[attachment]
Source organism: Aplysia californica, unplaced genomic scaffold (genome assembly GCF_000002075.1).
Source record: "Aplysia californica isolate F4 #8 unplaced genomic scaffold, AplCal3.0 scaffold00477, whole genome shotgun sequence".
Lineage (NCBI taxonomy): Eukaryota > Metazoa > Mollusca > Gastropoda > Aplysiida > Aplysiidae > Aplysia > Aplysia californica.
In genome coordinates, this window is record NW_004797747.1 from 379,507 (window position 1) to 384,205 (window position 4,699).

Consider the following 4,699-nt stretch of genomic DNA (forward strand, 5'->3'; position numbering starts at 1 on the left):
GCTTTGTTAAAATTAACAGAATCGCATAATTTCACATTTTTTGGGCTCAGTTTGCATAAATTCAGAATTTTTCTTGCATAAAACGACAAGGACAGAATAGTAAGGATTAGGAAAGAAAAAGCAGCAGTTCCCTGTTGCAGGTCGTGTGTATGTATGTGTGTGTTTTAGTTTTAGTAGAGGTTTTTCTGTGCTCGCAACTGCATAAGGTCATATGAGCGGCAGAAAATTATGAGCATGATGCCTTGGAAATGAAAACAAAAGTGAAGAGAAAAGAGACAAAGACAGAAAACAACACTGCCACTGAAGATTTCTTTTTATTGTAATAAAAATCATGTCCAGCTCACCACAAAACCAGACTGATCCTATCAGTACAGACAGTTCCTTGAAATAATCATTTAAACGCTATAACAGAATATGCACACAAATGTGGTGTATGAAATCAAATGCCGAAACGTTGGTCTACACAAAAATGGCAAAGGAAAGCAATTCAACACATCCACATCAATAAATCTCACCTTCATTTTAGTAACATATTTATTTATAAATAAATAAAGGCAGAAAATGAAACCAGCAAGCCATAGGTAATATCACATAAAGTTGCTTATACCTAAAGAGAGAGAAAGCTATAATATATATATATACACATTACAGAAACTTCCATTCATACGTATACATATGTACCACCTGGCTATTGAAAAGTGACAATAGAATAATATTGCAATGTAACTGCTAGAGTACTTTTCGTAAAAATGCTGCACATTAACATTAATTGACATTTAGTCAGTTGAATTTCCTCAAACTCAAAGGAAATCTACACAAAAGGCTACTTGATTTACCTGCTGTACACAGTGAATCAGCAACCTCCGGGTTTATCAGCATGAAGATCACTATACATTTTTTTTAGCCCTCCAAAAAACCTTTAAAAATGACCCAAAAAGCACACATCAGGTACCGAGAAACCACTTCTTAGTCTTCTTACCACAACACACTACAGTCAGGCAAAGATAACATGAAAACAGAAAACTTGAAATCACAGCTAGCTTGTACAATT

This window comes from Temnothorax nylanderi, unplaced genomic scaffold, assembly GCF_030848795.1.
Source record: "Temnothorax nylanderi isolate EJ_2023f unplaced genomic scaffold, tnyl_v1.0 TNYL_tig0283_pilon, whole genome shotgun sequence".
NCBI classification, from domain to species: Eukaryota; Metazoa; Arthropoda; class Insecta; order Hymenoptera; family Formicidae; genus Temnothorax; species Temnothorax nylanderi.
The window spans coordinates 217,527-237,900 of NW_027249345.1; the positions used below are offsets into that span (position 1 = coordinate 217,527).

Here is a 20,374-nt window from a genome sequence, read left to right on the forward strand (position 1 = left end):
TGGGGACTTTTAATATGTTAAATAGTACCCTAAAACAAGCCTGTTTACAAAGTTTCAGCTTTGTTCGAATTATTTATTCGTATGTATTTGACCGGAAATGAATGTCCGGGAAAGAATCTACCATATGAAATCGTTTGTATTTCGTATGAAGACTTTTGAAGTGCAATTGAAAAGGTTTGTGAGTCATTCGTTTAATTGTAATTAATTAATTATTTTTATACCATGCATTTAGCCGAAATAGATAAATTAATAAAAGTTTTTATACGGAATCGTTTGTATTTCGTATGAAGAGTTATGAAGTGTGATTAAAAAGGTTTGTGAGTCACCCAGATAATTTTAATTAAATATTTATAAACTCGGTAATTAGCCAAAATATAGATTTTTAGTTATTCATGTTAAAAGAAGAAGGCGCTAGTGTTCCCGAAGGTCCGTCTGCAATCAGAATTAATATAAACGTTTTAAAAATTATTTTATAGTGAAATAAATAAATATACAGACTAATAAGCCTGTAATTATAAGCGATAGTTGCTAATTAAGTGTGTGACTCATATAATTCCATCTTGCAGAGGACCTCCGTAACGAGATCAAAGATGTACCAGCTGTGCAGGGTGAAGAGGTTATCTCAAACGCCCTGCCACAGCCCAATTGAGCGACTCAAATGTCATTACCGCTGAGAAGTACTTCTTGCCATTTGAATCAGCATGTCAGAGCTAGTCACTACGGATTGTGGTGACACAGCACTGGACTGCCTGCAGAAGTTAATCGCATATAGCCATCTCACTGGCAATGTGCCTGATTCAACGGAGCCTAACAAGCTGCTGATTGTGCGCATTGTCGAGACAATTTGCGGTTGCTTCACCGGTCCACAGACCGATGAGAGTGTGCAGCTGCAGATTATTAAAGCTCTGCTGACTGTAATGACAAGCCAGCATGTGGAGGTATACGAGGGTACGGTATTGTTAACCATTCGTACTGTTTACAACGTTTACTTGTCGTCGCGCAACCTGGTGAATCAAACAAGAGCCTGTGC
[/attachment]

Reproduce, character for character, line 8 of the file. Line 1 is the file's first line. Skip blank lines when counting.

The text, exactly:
Source record: "Temnothorax nylanderi isolate EJ_2023f unplaced genomic scaffold, tnyl_v1.0 TNYL_tig0283_pilon, whole genome shotgun sequence".